Comment News (Gosnells) - - Opinion -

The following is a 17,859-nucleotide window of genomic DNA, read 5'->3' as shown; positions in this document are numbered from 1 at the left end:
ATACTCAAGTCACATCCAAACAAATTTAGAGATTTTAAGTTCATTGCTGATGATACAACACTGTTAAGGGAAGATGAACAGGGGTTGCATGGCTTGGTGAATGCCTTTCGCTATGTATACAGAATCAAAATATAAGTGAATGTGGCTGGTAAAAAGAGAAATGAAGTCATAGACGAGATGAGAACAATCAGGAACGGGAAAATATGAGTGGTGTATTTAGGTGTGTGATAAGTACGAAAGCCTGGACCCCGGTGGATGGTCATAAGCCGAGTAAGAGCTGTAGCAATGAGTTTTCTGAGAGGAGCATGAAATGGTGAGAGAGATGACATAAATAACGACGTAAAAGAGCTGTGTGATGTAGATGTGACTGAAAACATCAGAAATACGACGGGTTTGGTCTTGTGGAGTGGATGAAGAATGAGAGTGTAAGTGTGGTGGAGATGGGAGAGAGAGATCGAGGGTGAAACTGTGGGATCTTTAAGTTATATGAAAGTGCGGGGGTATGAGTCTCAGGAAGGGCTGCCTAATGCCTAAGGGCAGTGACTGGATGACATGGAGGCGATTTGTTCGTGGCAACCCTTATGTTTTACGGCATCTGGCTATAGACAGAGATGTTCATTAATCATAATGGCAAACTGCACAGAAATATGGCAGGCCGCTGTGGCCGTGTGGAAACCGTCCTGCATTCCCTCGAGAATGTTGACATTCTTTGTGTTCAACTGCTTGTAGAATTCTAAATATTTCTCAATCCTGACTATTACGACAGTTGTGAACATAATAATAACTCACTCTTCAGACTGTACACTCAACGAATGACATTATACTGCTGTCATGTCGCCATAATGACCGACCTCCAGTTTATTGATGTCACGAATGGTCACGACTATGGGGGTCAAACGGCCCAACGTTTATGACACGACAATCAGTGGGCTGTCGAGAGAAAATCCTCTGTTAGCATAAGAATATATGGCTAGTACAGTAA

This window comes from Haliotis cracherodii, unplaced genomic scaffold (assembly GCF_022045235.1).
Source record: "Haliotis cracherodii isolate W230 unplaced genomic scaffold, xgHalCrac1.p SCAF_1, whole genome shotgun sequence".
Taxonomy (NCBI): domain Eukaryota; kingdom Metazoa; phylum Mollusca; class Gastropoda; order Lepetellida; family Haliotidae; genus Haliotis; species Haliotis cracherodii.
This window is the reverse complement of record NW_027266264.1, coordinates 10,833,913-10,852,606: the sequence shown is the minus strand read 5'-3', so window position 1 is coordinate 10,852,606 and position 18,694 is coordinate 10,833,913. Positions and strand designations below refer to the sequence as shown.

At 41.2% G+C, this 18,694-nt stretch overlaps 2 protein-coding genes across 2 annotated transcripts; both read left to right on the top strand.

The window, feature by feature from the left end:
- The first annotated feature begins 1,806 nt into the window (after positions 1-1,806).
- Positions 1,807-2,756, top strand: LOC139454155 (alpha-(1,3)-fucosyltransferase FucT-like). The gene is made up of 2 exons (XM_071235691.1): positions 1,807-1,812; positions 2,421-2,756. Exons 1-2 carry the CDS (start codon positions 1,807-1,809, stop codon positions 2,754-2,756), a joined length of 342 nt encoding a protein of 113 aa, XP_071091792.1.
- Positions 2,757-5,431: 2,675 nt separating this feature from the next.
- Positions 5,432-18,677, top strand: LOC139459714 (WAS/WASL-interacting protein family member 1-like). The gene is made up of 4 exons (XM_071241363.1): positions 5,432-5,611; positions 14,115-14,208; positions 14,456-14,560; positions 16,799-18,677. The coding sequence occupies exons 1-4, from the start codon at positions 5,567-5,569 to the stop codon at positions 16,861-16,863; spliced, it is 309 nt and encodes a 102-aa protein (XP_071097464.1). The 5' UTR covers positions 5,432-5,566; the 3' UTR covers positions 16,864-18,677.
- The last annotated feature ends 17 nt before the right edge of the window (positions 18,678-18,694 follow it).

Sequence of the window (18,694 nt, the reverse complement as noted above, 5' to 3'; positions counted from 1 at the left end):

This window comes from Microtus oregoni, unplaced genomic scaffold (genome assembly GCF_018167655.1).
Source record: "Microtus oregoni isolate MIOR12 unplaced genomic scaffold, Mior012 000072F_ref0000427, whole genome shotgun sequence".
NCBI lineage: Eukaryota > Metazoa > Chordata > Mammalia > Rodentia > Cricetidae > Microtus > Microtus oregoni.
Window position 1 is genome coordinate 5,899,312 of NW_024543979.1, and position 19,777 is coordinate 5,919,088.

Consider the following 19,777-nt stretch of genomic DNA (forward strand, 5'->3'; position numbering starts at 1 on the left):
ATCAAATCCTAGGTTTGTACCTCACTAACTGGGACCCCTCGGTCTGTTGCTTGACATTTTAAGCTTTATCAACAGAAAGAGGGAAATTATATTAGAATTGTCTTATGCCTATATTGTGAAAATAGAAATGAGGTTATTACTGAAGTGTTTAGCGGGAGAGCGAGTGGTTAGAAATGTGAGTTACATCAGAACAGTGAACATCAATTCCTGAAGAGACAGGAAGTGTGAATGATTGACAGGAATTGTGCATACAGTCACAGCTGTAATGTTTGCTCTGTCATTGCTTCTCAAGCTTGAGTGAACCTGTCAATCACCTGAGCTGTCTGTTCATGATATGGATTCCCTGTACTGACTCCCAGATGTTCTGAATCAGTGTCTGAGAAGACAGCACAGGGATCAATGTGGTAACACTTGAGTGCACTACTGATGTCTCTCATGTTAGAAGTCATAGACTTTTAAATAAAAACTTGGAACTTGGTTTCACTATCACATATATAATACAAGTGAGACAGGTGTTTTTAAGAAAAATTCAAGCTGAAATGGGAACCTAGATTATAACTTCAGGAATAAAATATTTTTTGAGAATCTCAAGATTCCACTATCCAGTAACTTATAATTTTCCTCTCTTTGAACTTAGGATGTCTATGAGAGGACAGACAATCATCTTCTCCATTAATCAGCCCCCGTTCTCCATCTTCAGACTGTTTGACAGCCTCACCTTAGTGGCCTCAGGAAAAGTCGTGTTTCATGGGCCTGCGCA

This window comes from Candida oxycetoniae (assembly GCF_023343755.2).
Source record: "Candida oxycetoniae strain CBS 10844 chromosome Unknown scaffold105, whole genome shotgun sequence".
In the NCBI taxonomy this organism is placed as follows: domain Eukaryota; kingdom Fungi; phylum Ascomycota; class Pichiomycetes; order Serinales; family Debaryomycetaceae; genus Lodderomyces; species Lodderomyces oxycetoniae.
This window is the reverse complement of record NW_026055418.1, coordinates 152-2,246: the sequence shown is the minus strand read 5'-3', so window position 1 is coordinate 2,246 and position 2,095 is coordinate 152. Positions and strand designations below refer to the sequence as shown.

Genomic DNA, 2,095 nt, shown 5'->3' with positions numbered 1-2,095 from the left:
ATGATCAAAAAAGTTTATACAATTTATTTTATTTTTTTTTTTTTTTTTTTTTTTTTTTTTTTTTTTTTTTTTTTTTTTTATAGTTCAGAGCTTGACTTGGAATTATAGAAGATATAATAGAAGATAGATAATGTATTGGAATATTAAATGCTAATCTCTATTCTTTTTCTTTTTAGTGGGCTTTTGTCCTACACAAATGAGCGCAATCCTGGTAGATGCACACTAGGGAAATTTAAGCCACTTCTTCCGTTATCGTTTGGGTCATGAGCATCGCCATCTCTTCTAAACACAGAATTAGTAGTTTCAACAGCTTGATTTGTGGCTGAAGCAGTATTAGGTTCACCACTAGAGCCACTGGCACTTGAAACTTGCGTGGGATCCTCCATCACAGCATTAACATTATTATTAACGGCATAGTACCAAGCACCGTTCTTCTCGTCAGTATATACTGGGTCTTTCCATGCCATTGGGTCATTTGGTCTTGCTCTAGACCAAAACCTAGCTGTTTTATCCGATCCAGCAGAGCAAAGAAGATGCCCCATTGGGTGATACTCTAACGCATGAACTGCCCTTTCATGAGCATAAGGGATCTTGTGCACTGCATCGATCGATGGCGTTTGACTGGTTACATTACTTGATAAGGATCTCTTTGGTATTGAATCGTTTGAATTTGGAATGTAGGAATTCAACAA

POL­I­TICS is about power, but in re­gard to tac­tics there is a point at which win­ning isn’t worth it. The WA Lib­er­als have crossed that point by di­rect­ing Up­per House pref­er­ences to One Na­tion above their own gov­ern­ing part­ners, the Na­tion­als. Pauline Han­son re­mains fun­da­men­tally the same politi­cian who claimed in 1996 that Aus­tralia was be­ing “swamped by Asians”. Her can­di­dates in WA have claimed “ho­mo­sex­u­als are us­ing Nazi-style mind con­trol strate­gies”, ad­vo­cated the mur­der of In­done­sian jour­nal­ists and at­tacked “poofters”, “noogahs” and “sheet heads”. One Na­tion can­di­dates, once elected, have not done well. Queens­land One Na­tion MPs splin­tered and sat as in­de­pen­dents, and Se­na­tor for WA Rod Cul­leton quit the party shortly af­ter be­ing elected. If peo­ple choose to vote for can­di­dates with ex­treme views and a party with a highly cen­tralised, dic­ta­to­rial power struc­ture, that is their choice to make. The Lib­eral Party fun­nelling pref­er­ences to One Na­tion in the Up­per House is an­other mat­ter. If the Lib­er­als re­tain power, they will likely face four years of ne­go­ti­at­ing with One Na­tion to pass leg­is­la­tion. It isn’t worth it. Gio­vanni Torre, reporter

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